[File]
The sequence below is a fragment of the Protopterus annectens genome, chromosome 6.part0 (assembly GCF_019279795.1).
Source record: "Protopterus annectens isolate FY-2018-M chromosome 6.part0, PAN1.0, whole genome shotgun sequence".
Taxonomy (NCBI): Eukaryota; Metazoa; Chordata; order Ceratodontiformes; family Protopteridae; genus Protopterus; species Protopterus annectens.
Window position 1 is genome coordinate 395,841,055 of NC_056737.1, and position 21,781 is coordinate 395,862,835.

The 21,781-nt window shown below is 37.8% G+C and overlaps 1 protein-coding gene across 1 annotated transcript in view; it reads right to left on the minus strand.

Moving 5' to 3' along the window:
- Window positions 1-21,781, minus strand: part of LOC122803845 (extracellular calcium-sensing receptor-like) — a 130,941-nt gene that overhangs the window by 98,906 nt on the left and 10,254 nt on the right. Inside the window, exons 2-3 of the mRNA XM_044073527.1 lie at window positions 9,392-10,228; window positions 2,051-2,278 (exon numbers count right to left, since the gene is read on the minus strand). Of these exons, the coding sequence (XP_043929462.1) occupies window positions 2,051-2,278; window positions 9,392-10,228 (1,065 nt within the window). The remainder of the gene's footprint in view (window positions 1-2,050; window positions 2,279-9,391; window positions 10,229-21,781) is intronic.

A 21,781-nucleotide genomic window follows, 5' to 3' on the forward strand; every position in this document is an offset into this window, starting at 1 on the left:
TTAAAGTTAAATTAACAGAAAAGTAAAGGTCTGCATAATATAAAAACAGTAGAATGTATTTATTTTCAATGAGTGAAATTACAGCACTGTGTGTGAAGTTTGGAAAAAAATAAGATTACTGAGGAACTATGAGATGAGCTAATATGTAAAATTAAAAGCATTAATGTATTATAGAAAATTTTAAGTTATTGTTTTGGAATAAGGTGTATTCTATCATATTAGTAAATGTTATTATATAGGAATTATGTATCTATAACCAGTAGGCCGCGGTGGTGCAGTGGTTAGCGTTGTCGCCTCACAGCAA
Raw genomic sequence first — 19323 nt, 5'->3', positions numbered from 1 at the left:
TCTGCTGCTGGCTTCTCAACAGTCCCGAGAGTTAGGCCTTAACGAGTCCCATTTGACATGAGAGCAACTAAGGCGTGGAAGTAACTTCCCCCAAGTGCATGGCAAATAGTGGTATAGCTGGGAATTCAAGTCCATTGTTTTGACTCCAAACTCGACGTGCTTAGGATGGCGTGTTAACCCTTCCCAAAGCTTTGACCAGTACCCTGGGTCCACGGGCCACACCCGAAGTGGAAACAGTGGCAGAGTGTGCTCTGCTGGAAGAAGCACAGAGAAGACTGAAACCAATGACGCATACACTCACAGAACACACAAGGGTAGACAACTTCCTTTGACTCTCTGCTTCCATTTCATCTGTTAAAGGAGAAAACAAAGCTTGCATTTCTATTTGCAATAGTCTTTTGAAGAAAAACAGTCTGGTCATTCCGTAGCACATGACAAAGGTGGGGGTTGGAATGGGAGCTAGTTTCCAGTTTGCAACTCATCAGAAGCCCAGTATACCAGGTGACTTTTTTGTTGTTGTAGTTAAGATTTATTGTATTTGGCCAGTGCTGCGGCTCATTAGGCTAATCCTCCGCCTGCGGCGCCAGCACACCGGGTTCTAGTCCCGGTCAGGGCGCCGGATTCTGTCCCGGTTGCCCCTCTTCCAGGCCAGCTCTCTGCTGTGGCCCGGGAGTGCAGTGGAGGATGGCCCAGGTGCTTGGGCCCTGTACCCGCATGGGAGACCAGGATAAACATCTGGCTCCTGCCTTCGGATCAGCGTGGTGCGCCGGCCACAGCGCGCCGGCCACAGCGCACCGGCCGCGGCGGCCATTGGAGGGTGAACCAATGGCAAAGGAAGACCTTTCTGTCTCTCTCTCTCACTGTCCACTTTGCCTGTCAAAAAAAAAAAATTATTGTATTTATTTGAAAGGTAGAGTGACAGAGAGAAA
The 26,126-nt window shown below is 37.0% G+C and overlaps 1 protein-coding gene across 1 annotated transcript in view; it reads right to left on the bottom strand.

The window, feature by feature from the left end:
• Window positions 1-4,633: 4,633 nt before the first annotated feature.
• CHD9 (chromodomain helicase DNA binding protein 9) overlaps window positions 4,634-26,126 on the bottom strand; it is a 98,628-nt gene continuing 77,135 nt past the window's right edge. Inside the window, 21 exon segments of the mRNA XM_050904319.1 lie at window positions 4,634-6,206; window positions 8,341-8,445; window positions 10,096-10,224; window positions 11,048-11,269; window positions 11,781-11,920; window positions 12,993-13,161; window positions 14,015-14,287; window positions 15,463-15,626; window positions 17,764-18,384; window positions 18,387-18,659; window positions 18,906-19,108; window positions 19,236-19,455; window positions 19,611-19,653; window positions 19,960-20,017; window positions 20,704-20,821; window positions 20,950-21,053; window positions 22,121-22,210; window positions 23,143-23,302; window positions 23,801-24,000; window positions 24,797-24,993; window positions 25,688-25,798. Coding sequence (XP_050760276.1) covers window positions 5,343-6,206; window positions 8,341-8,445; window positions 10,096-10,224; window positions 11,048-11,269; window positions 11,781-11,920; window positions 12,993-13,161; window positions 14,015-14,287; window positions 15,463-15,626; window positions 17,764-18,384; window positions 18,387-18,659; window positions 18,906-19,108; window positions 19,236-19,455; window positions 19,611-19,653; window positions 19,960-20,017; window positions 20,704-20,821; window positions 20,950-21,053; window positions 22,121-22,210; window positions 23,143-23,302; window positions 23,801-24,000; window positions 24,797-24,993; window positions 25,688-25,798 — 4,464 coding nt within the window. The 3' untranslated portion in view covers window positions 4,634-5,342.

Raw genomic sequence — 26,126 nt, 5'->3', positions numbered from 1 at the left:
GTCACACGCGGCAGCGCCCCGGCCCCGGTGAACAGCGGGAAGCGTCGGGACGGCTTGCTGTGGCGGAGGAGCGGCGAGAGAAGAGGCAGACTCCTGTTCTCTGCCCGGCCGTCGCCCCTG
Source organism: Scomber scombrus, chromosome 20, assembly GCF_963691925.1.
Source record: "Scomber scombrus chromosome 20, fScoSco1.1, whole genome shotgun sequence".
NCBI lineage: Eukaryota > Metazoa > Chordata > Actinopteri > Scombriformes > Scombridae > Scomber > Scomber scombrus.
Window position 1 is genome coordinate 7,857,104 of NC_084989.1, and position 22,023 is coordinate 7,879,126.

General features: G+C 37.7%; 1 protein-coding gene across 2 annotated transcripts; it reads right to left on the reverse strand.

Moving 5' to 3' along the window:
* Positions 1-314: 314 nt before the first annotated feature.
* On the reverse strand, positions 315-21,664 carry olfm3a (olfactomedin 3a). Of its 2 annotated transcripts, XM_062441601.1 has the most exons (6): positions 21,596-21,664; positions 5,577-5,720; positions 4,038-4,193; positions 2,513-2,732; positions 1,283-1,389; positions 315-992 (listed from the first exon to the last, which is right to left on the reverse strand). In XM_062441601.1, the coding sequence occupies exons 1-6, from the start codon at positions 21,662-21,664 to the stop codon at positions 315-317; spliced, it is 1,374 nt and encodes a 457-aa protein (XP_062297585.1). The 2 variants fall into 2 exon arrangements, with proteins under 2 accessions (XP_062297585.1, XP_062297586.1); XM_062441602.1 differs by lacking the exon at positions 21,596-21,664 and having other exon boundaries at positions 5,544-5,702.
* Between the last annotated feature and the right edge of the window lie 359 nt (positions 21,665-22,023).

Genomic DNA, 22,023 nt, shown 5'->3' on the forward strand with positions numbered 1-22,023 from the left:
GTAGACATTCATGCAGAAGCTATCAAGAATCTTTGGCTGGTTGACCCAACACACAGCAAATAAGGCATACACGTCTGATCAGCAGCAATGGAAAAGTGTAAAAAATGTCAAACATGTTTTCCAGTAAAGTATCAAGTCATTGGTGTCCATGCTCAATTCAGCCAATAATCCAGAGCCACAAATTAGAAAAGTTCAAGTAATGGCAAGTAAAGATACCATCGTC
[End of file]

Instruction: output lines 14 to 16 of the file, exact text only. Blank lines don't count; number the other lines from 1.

• Window positions 1-4,633: 4,633 nt before the first annotated feature.
• CHD9 (chromodomain helicase DNA binding protein 9) overlaps window positions 4,634-26,126 on the bottom strand; it is a 98,628-nt gene continuing 77,135 nt past the window's right edge. Inside the window, 21 exon segments of the mRNA XM_050904319.1 lie at window positions 4,634-6,206; window positions 8,341-8,445; window positions 10,096-10,224; window positions 11,048-11,269; window positions 11,781-11,920; window positions 12,993-13,161; window positions 14,015-14,287; window positions 15,463-15,626; window positions 17,764-18,384; window positions 18,387-18,659; window positions 18,906-19,108; window positions 19,236-19,455; window positions 19,611-19,653; window positions 19,960-20,017; window positions 20,704-20,821; window positions 20,950-21,053; window positions 22,121-22,210; window positions 23,143-23,302; window positions 23,801-24,000; window positions 24,797-24,993; window positions 25,688-25,798. Coding sequence (XP_050760276.1) covers window positions 5,343-6,206; window positions 8,341-8,445; window positions 10,096-10,224; window positions 11,048-11,269; window positions 11,781-11,920; window positions 12,993-13,161; window positions 14,015-14,287; window positions 15,463-15,626; window positions 17,764-18,384; window positions 18,387-18,659; window positions 18,906-19,108; window positions 19,236-19,455; window positions 19,611-19,653; window positions 19,960-20,017; window positions 20,704-20,821; window positions 20,950-21,053; window positions 22,121-22,210; window positions 23,143-23,302; window positions 23,801-24,000; window positions 24,797-24,993; window positions 25,688-25,798 — 4,464 coding nt within the window. The 3' untranslated portion in view covers window positions 4,634-5,342.

Raw genomic sequence — 26,126 nt, 5'->3', positions numbered from 1 at the left: